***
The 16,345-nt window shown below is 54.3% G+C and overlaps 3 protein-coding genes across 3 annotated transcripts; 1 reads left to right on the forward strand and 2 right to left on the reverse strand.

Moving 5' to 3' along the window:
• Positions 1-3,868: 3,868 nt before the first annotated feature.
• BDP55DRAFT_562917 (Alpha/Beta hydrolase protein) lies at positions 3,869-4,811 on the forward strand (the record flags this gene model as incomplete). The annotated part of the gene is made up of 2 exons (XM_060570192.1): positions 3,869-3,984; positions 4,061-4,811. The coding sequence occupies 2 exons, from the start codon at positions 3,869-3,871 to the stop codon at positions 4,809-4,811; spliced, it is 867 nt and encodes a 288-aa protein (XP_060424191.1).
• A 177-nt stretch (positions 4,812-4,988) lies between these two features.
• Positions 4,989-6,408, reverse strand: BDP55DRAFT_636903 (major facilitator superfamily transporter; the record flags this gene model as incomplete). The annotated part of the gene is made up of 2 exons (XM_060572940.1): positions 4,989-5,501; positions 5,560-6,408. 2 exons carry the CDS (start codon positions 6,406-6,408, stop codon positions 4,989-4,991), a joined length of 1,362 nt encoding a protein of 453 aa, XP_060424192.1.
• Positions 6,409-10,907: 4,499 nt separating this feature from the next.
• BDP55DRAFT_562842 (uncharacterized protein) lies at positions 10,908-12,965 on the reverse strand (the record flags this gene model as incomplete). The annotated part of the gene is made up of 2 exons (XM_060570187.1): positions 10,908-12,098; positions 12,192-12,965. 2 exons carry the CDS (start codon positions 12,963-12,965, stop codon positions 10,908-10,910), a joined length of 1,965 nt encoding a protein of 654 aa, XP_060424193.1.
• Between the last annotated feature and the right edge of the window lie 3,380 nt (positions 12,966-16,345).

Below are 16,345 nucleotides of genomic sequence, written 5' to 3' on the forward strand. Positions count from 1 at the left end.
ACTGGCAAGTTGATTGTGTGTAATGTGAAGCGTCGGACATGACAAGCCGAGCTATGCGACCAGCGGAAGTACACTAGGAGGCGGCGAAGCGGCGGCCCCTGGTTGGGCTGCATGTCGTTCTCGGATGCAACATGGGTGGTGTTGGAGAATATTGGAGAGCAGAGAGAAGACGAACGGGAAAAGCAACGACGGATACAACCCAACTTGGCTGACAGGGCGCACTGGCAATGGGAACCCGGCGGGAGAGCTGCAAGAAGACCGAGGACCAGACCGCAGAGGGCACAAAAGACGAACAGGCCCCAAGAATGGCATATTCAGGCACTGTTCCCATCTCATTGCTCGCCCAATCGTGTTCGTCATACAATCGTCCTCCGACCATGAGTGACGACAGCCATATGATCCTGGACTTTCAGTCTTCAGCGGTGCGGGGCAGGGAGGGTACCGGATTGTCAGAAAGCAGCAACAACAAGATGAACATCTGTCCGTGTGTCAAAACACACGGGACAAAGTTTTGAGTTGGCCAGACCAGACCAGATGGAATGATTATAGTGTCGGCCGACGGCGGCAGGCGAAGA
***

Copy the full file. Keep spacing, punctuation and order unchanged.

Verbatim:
The 16,345-nt window shown below is 54.3% G+C and overlaps 3 protein-coding genes across 3 annotated transcripts; 1 reads left to right on the forward strand and 2 right to left on the reverse strand.

Moving 5' to 3' along the window:
• Positions 1-3,868: 3,868 nt before the first annotated feature.
• BDP55DRAFT_562917 (Alpha/Beta hydrolase protein) lies at positions 3,869-4,811 on the forward strand (the record flags this gene model as incomplete). The annotated part of the gene is made up of 2 exons (XM_060570192.1): positions 3,869-3,984; positions 4,061-4,811. The coding sequence occupies 2 exons, from the start codon at positions 3,869-3,871 to the stop codon at positions 4,809-4,811; spliced, it is 867 nt and encodes a 288-aa protein (XP_060424191.1).
• A 177-nt stretch (positions 4,812-4,988) lies between these two features.
• Positions 4,989-6,408, reverse strand: BDP55DRAFT_636903 (major facilitator superfamily transporter; the record flags this gene model as incomplete). The annotated part of the gene is made up of 2 exons (XM_060572940.1): positions 4,989-5,501; positions 5,560-6,408. 2 exons carry the CDS (start codon positions 6,406-6,408, stop codon positions 4,989-4,991), a joined length of 1,362 nt encoding a protein of 453 aa, XP_060424192.1.
• Positions 6,409-10,907: 4,499 nt separating this feature from the next.
• BDP55DRAFT_562842 (uncharacterized protein) lies at positions 10,908-12,965 on the reverse strand (the record flags this gene model as incomplete). The annotated part of the gene is made up of 2 exons (XM_060570187.1): positions 10,908-12,098; positions 12,192-12,965. 2 exons carry the CDS (start codon positions 12,963-12,965, stop codon positions 10,908-10,910), a joined length of 1,965 nt encoding a protein of 654 aa, XP_060424193.1.
• Between the last annotated feature and the right edge of the window lie 3,380 nt (positions 12,966-16,345).

Below are 16,345 nucleotides of genomic sequence, written 5' to 3' on the forward strand. Positions count from 1 at the left end.
ACTGGCAAGTTGATTGTGTGTAATGTGAAGCGTCGGACATGACAAGCCGAGCTATGCGACCAGCGGAAGTACACTAGGAGGCGGCGAAGCGGCGGCCCCTGGTTGGGCTGCATGTCGTTCTCGGATGCAACATGGGTGGTGTTGGAGAATATTGGAGAGCAGAGAGAAGACGAACGGGAAAAGCAACGACGGATACAACCCAACTTGGCTGACAGGGCGCACTGGCAATGGGAACCCGGCGGGAGAGCTGCAAGAAGACCGAGGACCAGACCGCAGAGGGCACAAAAGACGAACAGGCCCCAAGAATGGCATATTCAGGCACTGTTCCCATCTCATTGCTCGCCCAATCGTGTTCGTCATACAATCGTCCTCCGACCATGAGTGACGACAGCCATATGATCCTGGACTTTCAGTCTTCAGCGGTGCGGGGCAGGGAGGGTACCGGATTGTCAGAAAGCAGCAACAACAAGATGAACATCTGTCCGTGTGTCAAAACACACGGGACAAAGTTTTGAGTTGGCCAGACCAGACCAGATGGAATGATTATAGTGTCGGCCGACGGCGGCAGGCGAAGA